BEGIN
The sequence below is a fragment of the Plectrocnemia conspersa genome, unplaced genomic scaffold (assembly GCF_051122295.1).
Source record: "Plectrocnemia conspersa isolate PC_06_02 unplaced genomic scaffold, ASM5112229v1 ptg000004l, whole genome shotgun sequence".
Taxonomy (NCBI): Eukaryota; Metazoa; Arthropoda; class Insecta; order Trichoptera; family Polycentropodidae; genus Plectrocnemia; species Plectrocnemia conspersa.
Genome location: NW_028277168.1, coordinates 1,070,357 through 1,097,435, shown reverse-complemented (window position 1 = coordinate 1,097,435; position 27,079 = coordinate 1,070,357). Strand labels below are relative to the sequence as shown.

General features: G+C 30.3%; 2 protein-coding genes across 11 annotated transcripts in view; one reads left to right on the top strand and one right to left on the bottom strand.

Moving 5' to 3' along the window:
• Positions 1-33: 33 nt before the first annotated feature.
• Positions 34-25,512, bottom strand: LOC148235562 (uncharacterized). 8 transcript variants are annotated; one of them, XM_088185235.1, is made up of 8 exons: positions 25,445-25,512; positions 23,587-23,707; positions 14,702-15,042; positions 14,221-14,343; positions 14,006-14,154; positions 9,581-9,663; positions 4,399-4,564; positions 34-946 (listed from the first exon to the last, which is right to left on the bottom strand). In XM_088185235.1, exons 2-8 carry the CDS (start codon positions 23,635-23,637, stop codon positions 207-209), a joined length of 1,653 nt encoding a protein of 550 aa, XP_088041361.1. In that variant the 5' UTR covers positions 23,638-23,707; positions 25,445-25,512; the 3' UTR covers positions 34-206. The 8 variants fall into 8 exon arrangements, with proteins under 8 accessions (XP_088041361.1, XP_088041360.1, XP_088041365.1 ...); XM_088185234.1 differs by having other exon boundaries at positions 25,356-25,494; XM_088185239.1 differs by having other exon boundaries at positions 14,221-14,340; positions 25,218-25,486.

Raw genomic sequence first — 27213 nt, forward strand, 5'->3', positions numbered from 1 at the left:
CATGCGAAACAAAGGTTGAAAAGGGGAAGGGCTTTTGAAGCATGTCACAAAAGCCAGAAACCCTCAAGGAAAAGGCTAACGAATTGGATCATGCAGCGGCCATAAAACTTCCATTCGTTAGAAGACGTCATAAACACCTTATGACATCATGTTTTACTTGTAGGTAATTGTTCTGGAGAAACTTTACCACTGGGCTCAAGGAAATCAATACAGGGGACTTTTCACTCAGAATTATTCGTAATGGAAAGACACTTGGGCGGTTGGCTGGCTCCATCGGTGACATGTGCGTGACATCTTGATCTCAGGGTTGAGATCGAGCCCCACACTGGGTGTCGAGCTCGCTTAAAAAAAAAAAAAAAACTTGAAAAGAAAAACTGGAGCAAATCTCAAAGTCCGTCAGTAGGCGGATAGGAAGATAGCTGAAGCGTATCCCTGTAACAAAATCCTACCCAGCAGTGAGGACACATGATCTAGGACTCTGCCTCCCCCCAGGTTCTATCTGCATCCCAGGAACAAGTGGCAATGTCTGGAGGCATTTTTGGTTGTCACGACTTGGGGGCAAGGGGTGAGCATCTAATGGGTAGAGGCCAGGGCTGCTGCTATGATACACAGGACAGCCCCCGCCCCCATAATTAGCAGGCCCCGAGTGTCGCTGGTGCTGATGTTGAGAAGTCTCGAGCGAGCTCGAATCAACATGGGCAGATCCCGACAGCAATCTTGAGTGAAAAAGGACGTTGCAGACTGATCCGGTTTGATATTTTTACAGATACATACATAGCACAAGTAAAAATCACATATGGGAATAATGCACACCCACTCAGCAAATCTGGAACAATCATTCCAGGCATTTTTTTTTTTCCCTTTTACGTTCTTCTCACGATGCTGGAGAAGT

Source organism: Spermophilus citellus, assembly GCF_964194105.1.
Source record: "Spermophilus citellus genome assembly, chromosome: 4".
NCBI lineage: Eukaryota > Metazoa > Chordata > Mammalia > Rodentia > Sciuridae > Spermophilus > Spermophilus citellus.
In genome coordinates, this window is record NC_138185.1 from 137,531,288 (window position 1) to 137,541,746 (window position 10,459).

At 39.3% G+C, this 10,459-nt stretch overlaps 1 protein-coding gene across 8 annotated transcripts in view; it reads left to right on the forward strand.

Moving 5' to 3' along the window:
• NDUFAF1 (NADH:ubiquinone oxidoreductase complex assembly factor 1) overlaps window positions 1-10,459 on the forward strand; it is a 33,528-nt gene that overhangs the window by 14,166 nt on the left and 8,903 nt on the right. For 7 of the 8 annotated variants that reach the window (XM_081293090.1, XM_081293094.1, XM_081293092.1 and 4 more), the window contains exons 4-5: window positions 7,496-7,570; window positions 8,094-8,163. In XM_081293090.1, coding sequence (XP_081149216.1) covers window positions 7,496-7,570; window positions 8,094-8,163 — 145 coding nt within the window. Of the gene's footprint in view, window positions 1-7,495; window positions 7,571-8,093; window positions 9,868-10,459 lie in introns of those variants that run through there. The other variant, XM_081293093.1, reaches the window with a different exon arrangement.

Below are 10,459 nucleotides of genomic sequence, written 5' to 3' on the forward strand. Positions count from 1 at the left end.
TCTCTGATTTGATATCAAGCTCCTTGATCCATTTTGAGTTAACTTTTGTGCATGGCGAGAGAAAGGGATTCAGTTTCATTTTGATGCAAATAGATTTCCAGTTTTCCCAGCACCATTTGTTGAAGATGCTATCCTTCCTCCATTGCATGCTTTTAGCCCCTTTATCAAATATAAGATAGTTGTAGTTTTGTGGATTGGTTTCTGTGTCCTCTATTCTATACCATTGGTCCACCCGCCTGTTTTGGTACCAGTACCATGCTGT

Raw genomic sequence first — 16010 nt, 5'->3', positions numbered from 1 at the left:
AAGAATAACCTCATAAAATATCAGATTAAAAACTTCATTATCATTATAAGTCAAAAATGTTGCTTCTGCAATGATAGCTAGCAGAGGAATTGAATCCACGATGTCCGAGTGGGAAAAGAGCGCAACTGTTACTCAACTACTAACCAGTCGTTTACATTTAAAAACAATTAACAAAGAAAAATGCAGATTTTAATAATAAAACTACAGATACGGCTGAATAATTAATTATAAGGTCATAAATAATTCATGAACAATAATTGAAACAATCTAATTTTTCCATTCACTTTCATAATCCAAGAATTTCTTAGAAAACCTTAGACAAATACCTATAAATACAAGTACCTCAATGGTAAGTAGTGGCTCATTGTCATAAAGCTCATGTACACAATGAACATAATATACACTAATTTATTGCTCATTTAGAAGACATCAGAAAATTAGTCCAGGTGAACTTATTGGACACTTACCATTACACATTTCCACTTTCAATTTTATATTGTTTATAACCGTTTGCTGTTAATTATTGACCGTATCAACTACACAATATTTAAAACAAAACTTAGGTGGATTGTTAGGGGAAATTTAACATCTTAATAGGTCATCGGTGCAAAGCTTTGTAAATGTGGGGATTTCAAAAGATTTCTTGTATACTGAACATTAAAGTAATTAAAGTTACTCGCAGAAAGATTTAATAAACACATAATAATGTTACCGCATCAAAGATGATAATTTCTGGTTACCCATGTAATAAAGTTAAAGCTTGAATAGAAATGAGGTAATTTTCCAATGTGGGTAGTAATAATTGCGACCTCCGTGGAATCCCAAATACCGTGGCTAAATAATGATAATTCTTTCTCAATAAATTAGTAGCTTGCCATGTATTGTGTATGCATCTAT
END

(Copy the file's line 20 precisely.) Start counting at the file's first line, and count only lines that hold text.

Raw genomic sequence first — 16010 nt, 5'->3', positions numbered from 1 at the left: